Yet I believe we would be wrong, and that in our error we might add our tendency to see the glass as either half empty or half full to the long and growing list of biological imperatives-like height or eye color or an ovarian cancer gene-that we simply have to live with, matters of genetic destiny. If optimism were really an inborn trait, you wouldn’t be able to change it much.

I believe that optimism is the result of an internal process of illusion building. I believe we should fundamentally redefine optimism as the result of a particular series of mental machinations, psychological somersaults. These internal gymnastics are not generally something that optimists are just born knowing how to do. Optimism is not, to paraphrase Emily Dickinson on hope, “a thing with feathers that perches in the breast.” Instead it is an active internal process, more akin to learning to fly. It is a verb, not a noun. And pessimism, by contrast, is not the absence of some elusive winged creature that our biological birdcage either contains or lacks. That’s good news, because if optimism is the result of inner psychological processes, then we can all become better illusion-builders with practice. So if you can’t imagine that illusive island now, don’t worry. You can learn to.

Why would we want to learn to sustain such a fiction anyway, searching for an illusory island that may not be there at all? After all, an illusion is defined as “a false impression or belief, a delusion, an incorrect perception”-not something that a psychiatrist and psychoanalyst such as myself would normally advocate cultivating as a regular habit, a way of living life. Aren’t illusions the stuff of magic acts? Entertaining at best, but fundamentally a distraction from real life? Although illusions may enchant us, don’t they keep us from looking reality square in the eye and doing the things we need to do to change our real-life situations? After all, if we sat in the movies day after day, we might enjoy some amazing illusions, but they wouldn’t alter the reality we faced when we left the theater, blinking in the glare of our problems. Wouldn’t illusions seduce us into living in a fantasy world at the expense of the real one? Shouldn’t we get just get real instead? Doesn’t our psychological health depend upon it?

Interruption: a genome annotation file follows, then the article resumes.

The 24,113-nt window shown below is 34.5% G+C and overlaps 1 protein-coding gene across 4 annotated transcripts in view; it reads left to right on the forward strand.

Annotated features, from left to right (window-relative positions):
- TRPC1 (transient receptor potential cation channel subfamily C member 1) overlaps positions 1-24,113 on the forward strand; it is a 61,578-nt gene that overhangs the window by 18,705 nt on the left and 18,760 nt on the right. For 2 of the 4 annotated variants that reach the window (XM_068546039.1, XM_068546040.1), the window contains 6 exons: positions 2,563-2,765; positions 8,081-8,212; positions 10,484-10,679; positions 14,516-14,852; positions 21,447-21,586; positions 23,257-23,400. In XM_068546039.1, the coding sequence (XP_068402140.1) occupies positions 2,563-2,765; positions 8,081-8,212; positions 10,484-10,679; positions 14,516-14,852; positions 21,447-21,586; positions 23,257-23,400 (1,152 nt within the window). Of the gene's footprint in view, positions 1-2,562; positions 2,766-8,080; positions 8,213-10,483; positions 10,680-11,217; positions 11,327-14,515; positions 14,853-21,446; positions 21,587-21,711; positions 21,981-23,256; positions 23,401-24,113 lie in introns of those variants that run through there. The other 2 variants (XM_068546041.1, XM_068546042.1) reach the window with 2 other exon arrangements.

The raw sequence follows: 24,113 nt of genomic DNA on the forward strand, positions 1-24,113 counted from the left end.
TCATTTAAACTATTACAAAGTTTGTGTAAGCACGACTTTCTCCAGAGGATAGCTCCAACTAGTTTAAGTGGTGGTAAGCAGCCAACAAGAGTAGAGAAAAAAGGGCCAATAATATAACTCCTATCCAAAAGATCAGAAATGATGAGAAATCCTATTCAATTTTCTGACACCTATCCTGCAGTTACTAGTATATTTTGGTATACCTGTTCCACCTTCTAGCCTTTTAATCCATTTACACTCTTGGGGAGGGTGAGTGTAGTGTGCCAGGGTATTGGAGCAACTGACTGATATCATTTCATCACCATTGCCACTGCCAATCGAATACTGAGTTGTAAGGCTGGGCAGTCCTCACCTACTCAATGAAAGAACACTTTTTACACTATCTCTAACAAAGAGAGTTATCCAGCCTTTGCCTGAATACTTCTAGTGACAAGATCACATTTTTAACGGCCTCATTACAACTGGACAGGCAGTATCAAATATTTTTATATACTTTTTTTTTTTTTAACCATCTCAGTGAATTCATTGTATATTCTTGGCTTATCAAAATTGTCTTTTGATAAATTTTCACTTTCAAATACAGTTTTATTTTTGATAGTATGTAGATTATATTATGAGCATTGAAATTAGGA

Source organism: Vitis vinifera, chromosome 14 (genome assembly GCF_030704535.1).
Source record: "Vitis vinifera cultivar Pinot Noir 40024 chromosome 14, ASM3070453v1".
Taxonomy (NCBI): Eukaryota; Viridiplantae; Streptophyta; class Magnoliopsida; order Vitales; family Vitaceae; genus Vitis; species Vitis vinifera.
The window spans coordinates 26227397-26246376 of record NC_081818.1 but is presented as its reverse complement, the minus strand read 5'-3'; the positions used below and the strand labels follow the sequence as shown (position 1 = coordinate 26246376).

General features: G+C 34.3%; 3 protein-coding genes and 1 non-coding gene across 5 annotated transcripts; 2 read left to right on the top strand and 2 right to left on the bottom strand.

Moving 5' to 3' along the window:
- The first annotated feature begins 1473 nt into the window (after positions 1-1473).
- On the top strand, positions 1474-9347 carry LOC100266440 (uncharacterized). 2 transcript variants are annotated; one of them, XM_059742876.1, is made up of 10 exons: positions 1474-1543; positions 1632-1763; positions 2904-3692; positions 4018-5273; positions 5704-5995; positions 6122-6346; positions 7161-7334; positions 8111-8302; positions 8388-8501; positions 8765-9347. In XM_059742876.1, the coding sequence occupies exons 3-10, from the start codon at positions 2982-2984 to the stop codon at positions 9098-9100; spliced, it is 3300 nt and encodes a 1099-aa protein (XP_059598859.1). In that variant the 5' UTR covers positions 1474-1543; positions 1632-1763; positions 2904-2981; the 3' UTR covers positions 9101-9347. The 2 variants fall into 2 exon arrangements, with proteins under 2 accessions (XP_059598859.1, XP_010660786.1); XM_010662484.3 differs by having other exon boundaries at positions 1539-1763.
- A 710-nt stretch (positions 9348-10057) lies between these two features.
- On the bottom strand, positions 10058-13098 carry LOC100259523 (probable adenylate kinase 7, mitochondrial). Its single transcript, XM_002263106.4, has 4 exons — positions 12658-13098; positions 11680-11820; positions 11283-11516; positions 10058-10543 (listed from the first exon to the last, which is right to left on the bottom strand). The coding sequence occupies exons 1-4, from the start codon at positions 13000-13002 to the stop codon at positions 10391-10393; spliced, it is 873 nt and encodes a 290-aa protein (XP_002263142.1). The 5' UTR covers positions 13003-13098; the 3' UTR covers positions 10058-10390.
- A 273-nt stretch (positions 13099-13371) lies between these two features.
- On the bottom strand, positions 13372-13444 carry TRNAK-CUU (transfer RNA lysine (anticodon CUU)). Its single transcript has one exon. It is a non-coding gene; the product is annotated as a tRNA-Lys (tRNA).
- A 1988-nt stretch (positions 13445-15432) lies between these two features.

In fact, studies suggest that reality is overrated. People who are the most closely in touch with reality are probably depressed. For example, in one study, depressed people were much more accurate than those who were not currently depressed at estimating the risks of all sorts of disasters befalling them, from plane crashes to their chances of being hit and killed by a bus when crossing the street on any given day. They saw the dangers of life head-on and estimated them accurately. Psychologists call it “depressive realism.” In contrast, nondepressed people are off the mark when asked about the odds of various kinds of negative events-in an optimistic but unrealistic, inaccurate way. When we look at reality stripped bare of the illusions I consider crucial, what we are really seeing is our fundamental helplessness and lack of control in the face of an indifferent universe, our elemental aloneness, our failure to achieve successes that can change the basic parameters of our mortality. And perhaps most importantly, depression and the bald-faced look at reality it provides for us tend to yank us out of our engagement with life, our ability to exist in the moment. Seeing the world this way can even precipitate an existential crisis in which we’re left living in a universe in which none of our actions ultimately matter, in which we’re just going through the motions waiting for it all to end. As psychiatrist Viktor Frankl concluded after surviving the dismal reality of Auschwitz, we must each search for and ultimately construct our own meanings in order to survive. Looking at reality stripped of all of our illusions means being psychically naked, unprotected, and open to despair, depression, even suicide. So despite the emphasis that psychologists and psychiatrists have placed on the importance of “reality testing,” it may be that the illusions involved in optimism are actually more psychologically healthy.